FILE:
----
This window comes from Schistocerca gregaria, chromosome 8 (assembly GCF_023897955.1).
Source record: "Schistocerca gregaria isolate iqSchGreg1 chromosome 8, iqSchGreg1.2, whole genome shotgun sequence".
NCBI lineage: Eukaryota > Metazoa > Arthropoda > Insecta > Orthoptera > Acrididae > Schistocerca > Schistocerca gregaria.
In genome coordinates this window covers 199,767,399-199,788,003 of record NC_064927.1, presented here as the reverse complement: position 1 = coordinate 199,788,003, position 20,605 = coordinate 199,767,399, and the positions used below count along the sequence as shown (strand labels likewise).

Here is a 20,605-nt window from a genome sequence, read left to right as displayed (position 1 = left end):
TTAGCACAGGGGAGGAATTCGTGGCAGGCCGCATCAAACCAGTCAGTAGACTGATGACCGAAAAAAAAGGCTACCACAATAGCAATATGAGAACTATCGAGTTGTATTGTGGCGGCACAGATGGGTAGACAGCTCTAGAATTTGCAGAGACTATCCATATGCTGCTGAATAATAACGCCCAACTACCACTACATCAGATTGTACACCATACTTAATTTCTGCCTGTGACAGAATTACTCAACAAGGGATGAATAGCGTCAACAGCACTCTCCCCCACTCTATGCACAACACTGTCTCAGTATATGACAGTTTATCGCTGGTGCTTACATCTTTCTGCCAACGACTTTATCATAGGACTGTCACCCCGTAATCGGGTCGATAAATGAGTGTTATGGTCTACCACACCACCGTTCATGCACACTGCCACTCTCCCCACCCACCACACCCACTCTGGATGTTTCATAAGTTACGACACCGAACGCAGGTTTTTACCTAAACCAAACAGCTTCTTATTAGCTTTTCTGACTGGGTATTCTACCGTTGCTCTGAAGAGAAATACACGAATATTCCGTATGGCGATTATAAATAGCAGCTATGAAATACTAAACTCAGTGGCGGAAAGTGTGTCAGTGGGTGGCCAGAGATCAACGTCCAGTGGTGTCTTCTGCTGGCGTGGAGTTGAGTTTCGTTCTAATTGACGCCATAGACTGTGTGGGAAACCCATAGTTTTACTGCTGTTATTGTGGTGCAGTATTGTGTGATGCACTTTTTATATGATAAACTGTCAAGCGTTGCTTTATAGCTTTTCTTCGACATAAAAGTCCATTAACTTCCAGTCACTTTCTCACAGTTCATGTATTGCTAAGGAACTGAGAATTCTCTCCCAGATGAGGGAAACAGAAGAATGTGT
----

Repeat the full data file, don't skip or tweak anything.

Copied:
This window comes from Schistocerca gregaria, chromosome 8 (assembly GCF_023897955.1).
Source record: "Schistocerca gregaria isolate iqSchGreg1 chromosome 8, iqSchGreg1.2, whole genome shotgun sequence".
NCBI lineage: Eukaryota > Metazoa > Arthropoda > Insecta > Orthoptera > Acrididae > Schistocerca > Schistocerca gregaria.
In genome coordinates this window covers 199,767,399-199,788,003 of record NC_064927.1, presented here as the reverse complement: position 1 = coordinate 199,788,003, position 20,605 = coordinate 199,767,399, and the positions used below count along the sequence as shown (strand labels likewise).

Here is a 20,605-nt window from a genome sequence, read left to right as displayed (position 1 = left end):
TTAGCACAGGGGAGGAATTCGTGGCAGGCCGCATCAAACCAGTCAGTAGACTGATGACCGAAAAAAAAGGCTACCACAATAGCAATATGAGAACTATCGAGTTGTATTGTGGCGGCACAGATGGGTAGACAGCTCTAGAATTTGCAGAGACTATCCATATGCTGCTGAATAATAACGCCCAACTACCACTACATCAGATTGTACACCATACTTAATTTCTGCCTGTGACAGAATTACTCAACAAGGGATGAATAGCGTCAACAGCACTCTCCCCCACTCTATGCACAACACTGTCTCAGTATATGACAGTTTATCGCTGGTGCTTACATCTTTCTGCCAACGACTTTATCATAGGACTGTCACCCCGTAATCGGGTCGATAAATGAGTGTTATGGTCTACCACACCACCGTTCATGCACACTGCCACTCTCCCCACCCACCACACCCACTCTGGATGTTTCATAAGTTACGACACCGAACGCAGGTTTTTACCTAAACCAAACAGCTTCTTATTAGCTTTTCTGACTGGGTATTCTACCGTTGCTCTGAAGAGAAATACACGAATATTCCGTATGGCGATTATAAATAGCAGCTATGAAATACTAAACTCAGTGGCGGAAAGTGTGTCAGTGGGTGGCCAGAGATCAACGTCCAGTGGTGTCTTCTGCTGGCGTGGAGTTGAGTTTCGTTCTAATTGACGCCATAGACTGTGTGGGAAACCCATAGTTTTACTGCTGTTATTGTGGTGCAGTATTGTGTGATGCACTTTTTATATGATAAACTGTCAAGCGTTGCTTTATAGCTTTTCTTCGACATAAAAGTCCATTAACTTCCAGTCACTTTCTCACAGTTCATGTATTGCTAAGGAACTGAGAATTCTCTCCCAGATGAGGGAAACAGAAGAATGTGT